May 1, 2002, 02:52 AM
Tae Kwon Do.
In some situations you might need to protect yourself, but shooting someone might be going to far. Thats why its a good idea to know how to fight with or without your gun.
Mike Kilo Niner
May 1, 2002, 11:29 PM
In the past I've trained in Aikido, Wing Chun, Jeet Kune Do, Muay Thai and Kali. Then I became a graduate student, and didn't have money/time for private lessons. Lucky for me my university has good martial arts classes that are almost free. So now I'm training in Bujinkan Ninjutsu.
In reality, I'm "cross-training" as much now as I ever was -- "ninjutsu" is an over-arching label for a variety of combative schools, e.g.:
taijutsu - empty hand strikes/kicks
jutaijutsu - empty hand locks/grappling
hanbojutsu - short staves
bojutsu - long staves
My thinking as regards self-defense is a hierarchy of response levels:
Drunk friends lunging around asking to see some "chop-sockey" get a nice soft-fall and joint lock to make them think peaceful thoughts. ;)
Agressive (unarmed) strangers get smacked until they lose interest, or I can get to a throw or lock. They might get dropped on their head.
Against one big lad or several unarmed agressors, there's much to be said for a stick (thwack! poke! run away!)
Deadly weapons provoke deadly force.
Mike Kilo Niner
May 1, 2002, 11:32 PM
Also, in a lethal force scenario you often hear about knife-wielding attackers being able to cover 21 feet in 1.5 seconds. Rather than trying to quick draw on someone who has the drop on you already, some hand to hand training will help you protect yourself and your weapon while you get it into play.
I've got about five years of Karate under my belt (so to speak). Haven't been training recently due to time constraints though :(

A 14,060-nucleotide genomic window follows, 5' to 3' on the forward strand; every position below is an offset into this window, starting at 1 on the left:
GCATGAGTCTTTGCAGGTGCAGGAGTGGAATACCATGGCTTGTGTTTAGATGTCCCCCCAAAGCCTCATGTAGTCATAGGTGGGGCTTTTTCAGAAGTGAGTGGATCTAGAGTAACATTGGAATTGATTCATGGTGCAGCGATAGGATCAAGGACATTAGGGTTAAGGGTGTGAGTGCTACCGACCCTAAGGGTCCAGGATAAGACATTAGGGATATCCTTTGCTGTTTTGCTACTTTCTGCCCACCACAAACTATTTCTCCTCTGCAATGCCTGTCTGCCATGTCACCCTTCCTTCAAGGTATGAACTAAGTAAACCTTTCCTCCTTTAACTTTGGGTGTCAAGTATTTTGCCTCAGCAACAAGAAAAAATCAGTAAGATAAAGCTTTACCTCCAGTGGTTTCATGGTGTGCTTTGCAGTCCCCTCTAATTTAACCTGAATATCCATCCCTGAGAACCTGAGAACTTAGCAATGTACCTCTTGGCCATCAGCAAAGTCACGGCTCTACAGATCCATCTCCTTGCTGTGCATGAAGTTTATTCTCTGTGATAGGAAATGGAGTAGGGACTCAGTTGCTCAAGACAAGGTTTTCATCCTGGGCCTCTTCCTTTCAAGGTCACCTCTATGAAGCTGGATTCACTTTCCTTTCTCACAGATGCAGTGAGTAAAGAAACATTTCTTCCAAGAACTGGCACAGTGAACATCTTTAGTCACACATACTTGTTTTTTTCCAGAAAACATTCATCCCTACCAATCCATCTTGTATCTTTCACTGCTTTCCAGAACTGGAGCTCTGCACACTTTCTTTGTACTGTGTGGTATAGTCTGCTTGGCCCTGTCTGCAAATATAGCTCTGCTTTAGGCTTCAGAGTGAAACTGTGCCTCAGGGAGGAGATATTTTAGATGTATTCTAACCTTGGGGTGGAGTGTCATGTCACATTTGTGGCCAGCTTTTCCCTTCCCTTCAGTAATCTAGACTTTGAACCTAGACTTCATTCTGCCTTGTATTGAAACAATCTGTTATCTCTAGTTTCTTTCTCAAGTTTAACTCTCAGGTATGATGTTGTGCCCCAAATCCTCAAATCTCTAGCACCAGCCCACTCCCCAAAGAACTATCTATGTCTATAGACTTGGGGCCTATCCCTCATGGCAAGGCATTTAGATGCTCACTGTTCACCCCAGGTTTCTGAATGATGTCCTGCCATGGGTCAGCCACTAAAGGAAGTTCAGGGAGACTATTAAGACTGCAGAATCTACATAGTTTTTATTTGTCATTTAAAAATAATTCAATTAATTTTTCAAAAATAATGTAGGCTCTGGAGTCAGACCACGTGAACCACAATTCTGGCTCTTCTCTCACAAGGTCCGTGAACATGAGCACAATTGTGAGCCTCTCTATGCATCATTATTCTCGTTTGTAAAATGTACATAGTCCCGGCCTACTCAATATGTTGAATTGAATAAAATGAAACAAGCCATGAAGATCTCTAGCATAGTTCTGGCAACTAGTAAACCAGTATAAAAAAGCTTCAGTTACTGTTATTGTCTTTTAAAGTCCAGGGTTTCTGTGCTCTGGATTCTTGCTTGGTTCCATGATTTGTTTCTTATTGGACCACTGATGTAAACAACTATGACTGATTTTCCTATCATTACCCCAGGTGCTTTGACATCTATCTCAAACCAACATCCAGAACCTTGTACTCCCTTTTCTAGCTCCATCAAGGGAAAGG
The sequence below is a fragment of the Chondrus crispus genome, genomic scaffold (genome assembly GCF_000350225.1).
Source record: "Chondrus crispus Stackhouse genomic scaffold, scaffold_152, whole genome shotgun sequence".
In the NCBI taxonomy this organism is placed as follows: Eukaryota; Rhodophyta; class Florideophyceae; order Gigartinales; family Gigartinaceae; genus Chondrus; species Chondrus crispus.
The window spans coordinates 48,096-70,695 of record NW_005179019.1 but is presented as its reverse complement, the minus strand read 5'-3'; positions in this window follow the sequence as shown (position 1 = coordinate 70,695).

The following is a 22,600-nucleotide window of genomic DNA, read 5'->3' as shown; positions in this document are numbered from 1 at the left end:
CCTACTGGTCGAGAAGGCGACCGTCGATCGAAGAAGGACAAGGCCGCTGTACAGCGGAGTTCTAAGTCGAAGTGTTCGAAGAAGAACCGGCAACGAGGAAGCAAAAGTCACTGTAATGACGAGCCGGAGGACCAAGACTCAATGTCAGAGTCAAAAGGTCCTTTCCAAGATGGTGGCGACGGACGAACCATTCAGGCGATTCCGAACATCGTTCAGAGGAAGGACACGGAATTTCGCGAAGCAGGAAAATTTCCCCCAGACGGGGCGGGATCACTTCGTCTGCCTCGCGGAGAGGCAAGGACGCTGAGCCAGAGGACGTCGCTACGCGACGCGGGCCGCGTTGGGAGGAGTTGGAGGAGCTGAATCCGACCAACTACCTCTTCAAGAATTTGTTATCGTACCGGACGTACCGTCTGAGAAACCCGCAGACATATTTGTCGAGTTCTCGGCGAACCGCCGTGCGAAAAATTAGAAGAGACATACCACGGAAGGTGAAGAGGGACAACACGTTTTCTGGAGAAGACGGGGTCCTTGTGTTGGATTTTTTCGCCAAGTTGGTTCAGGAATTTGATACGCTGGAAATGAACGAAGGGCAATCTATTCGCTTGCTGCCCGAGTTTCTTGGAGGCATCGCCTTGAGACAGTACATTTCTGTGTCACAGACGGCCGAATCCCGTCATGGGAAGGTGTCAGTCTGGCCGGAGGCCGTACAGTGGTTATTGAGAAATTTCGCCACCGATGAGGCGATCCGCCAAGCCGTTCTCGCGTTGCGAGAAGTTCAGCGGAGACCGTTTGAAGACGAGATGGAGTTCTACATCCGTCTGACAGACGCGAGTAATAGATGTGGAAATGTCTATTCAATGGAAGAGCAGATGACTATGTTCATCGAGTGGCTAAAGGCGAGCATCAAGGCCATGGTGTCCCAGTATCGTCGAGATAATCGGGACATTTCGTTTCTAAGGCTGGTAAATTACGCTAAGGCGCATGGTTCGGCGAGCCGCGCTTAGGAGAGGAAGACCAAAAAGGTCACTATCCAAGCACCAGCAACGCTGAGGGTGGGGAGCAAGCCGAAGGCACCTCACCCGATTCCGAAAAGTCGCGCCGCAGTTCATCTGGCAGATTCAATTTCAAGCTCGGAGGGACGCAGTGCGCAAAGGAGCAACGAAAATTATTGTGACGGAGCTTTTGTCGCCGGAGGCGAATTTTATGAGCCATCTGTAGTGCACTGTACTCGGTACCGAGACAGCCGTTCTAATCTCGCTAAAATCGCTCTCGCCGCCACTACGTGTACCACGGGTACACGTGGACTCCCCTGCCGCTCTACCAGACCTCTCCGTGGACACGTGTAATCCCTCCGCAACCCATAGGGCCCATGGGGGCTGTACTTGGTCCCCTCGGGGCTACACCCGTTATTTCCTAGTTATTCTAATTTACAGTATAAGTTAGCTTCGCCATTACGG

I'd highly suggest at least some basic hand to hand training for everyone. Not all situations call for lethal force (obviously) and even if they do, if you get grabbed from behind and can't get at your pistol you're in deep trouble.
May 5, 2002, 07:07 AM
I like greybeard's response best. I'd rather run and live than fight and die. It's cool seing Jet Lee and Stevan Siegal snatch a pistol out of somebodies hand and take it apart. I 've been into martial arts for 30 years. In my oppinion anything less than a gun in a gun figth is crazy.
May 5, 2002, 12:35 PM
Anything less than a gun in a knife fight is crazy! Unarmed against a knife is a very bad situation to be in.
May 7, 2002, 03:42 PM
I like having more than one option available, so I get in some practice with a baton, as well as basic (*very* basic) martial arts on my heavy bag. I think the concept among LEOs is "force continum", or some such buzzword. I also think that it is only applicable in very narrow circumstances, but I'd much rather baton an attacker who is staggering drunk than just plug him. Likewise a skinny kid trying to pick my pocket will get a thumping with elbows and whatnot (followed by a bullet if he pulls a knife).
That said, I spend most of my time training with a firearm. It is amazing how much more "perishable" shooting skills are than plain 'ole a** kickin'.